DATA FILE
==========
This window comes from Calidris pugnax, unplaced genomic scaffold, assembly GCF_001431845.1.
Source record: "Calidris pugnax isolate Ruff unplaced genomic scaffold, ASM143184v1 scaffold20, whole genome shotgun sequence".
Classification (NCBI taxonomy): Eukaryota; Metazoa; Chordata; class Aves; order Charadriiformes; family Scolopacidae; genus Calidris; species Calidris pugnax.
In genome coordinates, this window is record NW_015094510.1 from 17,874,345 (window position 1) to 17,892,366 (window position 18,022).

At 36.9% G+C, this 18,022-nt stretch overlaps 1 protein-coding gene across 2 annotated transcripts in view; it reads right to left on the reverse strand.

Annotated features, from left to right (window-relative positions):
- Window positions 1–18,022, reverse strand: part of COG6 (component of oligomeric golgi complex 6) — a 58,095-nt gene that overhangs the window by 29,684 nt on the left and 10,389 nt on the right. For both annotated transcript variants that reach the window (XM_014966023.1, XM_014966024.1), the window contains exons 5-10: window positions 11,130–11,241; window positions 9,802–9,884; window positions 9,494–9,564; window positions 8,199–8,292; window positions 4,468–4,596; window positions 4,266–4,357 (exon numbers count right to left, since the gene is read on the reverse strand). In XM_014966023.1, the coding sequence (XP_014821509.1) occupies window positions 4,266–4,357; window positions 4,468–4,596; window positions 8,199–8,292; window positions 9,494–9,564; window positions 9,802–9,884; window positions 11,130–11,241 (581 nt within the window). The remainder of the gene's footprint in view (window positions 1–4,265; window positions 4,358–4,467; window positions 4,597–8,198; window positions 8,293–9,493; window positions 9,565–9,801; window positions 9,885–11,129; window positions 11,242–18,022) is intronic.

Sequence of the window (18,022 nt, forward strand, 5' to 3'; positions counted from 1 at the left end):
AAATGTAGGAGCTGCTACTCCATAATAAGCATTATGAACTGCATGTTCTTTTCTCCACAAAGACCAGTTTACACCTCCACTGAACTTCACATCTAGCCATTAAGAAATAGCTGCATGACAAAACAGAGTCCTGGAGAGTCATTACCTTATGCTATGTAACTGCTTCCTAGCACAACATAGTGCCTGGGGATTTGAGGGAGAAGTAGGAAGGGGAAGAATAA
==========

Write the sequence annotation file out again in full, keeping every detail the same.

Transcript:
This window comes from Calidris pugnax, unplaced genomic scaffold, assembly GCF_001431845.1.
Source record: "Calidris pugnax isolate Ruff unplaced genomic scaffold, ASM143184v1 scaffold20, whole genome shotgun sequence".
Classification (NCBI taxonomy): Eukaryota; Metazoa; Chordata; class Aves; order Charadriiformes; family Scolopacidae; genus Calidris; species Calidris pugnax.
In genome coordinates, this window is record NW_015094510.1 from 17,874,345 (window position 1) to 17,892,366 (window position 18,022).

At 36.9% G+C, this 18,022-nt stretch overlaps 1 protein-coding gene across 2 annotated transcripts in view; it reads right to left on the reverse strand.

Annotated features, from left to right (window-relative positions):
- Window positions 1–18,022, reverse strand: part of COG6 (component of oligomeric golgi complex 6) — a 58,095-nt gene that overhangs the window by 29,684 nt on the left and 10,389 nt on the right. For both annotated transcript variants that reach the window (XM_014966023.1, XM_014966024.1), the window contains exons 5-10: window positions 11,130–11,241; window positions 9,802–9,884; window positions 9,494–9,564; window positions 8,199–8,292; window positions 4,468–4,596; window positions 4,266–4,357 (exon numbers count right to left, since the gene is read on the reverse strand). In XM_014966023.1, the coding sequence (XP_014821509.1) occupies window positions 4,266–4,357; window positions 4,468–4,596; window positions 8,199–8,292; window positions 9,494–9,564; window positions 9,802–9,884; window positions 11,130–11,241 (581 nt within the window). The remainder of the gene's footprint in view (window positions 1–4,265; window positions 4,358–4,467; window positions 4,597–8,198; window positions 8,293–9,493; window positions 9,565–9,801; window positions 9,885–11,129; window positions 11,242–18,022) is intronic.

Sequence of the window (18,022 nt, forward strand, 5' to 3'; positions counted from 1 at the left end):
AAATGTAGGAGCTGCTACTCCATAATAAGCATTATGAACTGCATGTTCTTTTCTCCACAAAGACCAGTTTACACCTCCACTGAACTTCACATCTAGCCATTAAGAAATAGCTGCATGACAAAACAGAGTCCTGGAGAGTCATTACCTTATGCTATGTAACTGCTTCCTAGCACAACATAGTGCCTGGGGATTTGAGGGAGAAGTAGGAAGGGGAAGAATAA